The Crimean Tatar Resource Center
The hot summer wind is whirling up the dust on the unpaved roads, grapes and pears are hanging heavy from the trees; no place on earth could look more peaceful than the Arabat Spit in August. Yet out there, on the Sea of Azov, Russian naval vessels are patrolling, and the border crossing into Russian-occupied Crimea is few minutes away by car.
In a modest motel, run with love and care by family of Crimean Tatars, a group of young people from different parts of Ukraine is sitting together, talking. The group is participating in the third Liberty Camp, organized by the Crimean Tatar Resource Center in co-operation with the Friedrich Naumann Foundation for Freedom and the Estonian Institute for Human Rights. Many participants have been personally affected by the occupation; have had to leave Crimea; have relatives in Russian prisons. Others belong to the Crimean Tatar minority in Turkey; some are young Ukrainian or international human rights activists.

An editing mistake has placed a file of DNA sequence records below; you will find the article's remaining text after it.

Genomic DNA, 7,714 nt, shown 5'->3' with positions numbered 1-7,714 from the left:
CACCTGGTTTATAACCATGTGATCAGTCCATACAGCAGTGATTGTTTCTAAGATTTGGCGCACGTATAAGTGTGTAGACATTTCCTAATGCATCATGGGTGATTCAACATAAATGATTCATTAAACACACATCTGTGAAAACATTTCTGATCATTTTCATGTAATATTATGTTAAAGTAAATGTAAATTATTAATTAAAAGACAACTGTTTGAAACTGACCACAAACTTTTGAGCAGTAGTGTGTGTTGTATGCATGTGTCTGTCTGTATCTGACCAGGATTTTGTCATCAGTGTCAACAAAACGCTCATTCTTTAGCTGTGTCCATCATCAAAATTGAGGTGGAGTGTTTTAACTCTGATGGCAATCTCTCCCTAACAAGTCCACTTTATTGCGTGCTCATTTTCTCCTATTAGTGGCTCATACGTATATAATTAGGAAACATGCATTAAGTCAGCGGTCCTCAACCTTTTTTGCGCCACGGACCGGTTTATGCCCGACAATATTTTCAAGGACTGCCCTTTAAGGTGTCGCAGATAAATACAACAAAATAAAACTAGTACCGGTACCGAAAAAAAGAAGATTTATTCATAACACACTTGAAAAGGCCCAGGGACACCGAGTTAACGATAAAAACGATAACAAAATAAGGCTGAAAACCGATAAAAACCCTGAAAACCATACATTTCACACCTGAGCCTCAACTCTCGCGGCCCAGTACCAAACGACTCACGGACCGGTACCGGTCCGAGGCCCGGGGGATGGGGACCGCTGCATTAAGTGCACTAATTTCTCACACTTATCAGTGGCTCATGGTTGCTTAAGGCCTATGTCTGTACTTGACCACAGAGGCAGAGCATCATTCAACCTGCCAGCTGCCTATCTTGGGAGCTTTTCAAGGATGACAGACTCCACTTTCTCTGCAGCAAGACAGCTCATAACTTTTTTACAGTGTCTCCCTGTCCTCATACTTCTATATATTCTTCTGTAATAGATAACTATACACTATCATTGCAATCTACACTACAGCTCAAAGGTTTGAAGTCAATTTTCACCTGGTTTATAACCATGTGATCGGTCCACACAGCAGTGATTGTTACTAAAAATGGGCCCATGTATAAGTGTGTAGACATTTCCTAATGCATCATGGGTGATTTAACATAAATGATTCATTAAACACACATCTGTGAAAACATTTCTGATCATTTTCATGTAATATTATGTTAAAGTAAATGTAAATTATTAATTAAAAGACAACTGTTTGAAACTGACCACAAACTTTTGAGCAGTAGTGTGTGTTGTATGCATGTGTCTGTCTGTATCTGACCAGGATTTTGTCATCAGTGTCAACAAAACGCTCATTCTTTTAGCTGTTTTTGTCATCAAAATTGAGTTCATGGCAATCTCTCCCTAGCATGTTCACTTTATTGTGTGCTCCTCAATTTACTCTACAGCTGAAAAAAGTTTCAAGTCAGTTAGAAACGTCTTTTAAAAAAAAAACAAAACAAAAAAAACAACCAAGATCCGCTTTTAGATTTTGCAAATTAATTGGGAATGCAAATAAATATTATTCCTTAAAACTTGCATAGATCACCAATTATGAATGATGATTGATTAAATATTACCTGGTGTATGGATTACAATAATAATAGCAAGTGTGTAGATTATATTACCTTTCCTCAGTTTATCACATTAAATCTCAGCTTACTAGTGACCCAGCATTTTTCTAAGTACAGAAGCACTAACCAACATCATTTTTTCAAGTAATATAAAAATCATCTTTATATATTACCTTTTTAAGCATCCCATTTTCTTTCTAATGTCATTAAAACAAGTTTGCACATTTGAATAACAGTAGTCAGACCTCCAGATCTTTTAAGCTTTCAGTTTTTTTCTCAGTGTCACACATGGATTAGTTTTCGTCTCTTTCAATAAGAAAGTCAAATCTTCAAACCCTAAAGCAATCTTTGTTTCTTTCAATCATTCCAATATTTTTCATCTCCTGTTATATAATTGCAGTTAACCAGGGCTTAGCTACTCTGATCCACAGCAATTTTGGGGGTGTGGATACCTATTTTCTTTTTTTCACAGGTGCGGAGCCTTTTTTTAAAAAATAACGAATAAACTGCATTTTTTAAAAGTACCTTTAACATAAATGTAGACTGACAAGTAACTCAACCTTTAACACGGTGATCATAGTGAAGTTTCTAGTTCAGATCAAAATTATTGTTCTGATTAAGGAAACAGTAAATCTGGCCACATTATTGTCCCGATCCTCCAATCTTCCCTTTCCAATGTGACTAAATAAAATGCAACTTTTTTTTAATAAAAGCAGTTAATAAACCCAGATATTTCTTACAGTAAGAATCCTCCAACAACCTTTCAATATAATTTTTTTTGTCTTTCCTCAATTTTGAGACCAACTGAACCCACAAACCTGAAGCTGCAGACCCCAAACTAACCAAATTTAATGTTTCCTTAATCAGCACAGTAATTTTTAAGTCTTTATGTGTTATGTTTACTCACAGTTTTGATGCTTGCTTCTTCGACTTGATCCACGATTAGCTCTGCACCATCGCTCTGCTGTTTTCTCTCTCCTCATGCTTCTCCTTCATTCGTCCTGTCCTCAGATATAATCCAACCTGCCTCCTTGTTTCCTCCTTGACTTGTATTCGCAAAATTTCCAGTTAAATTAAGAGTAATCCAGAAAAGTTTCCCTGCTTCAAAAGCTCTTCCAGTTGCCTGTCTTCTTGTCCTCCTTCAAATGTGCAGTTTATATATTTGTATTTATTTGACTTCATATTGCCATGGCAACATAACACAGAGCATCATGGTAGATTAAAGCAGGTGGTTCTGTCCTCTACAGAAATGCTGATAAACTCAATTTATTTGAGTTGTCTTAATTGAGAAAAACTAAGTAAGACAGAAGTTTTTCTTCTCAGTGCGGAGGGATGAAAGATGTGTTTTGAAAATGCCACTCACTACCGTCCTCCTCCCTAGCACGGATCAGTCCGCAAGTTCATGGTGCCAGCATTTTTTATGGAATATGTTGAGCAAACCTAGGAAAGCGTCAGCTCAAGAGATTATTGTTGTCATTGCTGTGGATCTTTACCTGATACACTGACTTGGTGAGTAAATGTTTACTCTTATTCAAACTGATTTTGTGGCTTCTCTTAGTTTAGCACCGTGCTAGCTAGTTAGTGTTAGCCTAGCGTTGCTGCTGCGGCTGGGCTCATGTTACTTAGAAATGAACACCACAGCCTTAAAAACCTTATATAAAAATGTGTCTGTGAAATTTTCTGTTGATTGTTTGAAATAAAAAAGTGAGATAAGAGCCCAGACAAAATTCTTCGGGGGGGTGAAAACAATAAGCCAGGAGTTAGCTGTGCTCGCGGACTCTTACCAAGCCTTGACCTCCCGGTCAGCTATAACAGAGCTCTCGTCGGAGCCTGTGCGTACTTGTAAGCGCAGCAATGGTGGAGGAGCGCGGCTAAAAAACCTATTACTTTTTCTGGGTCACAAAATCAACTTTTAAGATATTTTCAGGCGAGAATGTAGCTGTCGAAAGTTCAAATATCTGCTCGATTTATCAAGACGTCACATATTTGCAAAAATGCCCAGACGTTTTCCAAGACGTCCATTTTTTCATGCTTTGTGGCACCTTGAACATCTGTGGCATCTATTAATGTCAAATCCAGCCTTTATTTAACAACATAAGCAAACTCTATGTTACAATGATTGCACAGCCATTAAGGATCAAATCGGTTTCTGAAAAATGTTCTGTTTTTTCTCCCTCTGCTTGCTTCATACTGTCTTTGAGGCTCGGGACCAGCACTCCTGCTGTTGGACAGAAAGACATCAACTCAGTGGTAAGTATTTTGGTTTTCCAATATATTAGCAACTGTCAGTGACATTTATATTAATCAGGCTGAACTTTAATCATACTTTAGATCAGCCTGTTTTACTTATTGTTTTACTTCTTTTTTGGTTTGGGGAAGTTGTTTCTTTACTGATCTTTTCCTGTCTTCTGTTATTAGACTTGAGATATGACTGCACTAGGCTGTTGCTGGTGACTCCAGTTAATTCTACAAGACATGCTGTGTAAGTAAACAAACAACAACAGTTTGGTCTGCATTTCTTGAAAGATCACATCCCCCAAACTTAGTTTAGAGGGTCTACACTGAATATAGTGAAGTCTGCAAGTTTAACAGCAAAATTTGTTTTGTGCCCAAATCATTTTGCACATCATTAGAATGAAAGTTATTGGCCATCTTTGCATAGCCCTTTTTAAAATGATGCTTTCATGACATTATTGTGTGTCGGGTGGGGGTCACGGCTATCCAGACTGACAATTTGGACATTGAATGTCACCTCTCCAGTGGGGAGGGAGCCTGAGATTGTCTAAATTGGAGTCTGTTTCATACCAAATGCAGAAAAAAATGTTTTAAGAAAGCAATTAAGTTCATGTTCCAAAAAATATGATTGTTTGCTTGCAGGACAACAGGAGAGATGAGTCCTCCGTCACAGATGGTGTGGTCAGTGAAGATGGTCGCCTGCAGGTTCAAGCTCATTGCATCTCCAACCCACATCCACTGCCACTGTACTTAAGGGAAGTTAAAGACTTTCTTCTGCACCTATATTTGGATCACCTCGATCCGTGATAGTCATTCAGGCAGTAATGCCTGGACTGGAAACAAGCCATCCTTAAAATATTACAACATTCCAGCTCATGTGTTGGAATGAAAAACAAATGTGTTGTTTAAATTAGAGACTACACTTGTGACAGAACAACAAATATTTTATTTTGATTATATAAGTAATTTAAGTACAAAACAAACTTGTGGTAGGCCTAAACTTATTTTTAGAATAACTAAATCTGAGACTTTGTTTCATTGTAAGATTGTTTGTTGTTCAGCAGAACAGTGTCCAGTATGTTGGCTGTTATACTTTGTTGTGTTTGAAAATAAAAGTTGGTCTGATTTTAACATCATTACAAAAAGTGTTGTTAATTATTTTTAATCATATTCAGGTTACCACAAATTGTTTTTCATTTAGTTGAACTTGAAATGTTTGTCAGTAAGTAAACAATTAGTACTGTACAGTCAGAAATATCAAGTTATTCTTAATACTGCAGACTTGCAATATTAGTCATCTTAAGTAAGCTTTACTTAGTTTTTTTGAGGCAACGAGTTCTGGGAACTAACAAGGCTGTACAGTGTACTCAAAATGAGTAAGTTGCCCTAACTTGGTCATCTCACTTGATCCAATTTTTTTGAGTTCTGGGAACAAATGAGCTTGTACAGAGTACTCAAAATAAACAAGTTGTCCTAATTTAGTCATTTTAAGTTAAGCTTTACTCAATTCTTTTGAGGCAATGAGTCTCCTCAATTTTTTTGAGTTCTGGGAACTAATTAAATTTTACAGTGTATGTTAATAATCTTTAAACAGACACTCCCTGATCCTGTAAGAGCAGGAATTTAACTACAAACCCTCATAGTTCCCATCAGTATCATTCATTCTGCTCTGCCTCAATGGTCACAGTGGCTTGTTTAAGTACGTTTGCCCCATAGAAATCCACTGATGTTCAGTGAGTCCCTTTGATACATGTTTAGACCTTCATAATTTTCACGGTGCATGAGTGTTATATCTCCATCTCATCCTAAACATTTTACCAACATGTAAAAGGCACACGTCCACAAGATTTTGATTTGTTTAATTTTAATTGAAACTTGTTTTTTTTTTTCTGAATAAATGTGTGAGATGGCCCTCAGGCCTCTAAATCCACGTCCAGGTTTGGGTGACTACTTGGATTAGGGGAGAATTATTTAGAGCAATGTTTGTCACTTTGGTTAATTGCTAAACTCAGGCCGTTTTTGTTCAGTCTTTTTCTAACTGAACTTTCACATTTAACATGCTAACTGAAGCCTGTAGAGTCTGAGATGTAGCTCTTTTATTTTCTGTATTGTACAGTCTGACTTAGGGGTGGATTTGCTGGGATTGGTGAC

The topic of conversation is the situation in occupied Crimea: the military buildup on the peninsula, the targeted settlement of Russian nationals, the massive housing projects it involves, the incessant subpoenas and house searches targeting Crimean Tatars and Ukrainian activists, the fear, the growing list of political prisoners. The conversation is part of a wider context, however: the fight for universal human rights. The young activists are developing fundamental human rights knowledge. They study the freedom fighters and resistance movements of the last century – the US civil rights movement, the Estonian independence drive, the Anti-Apartheid movement in South Africa. They discuss how tactics of civil disobedience and citizens' activism can be transferred between locales. They analyze the structures that support the occupation of Crimea and possible angles of attack for public action and campaigns.
In practical workshops, they devise creative and artistic ideas for #LiberateCrimea, the international campaign of solidarity. On the 27th anniversary of Ukrainian independence, they use a few spare hours for a special performance: they march up to the border, carrying Ukrainian and Crimean Tatar flags, wish the Ukraine a happy birthday, and demand the liberation of the occupied peninsula. The hour the Liberty Camp ends, they know, is the hour their real work begins.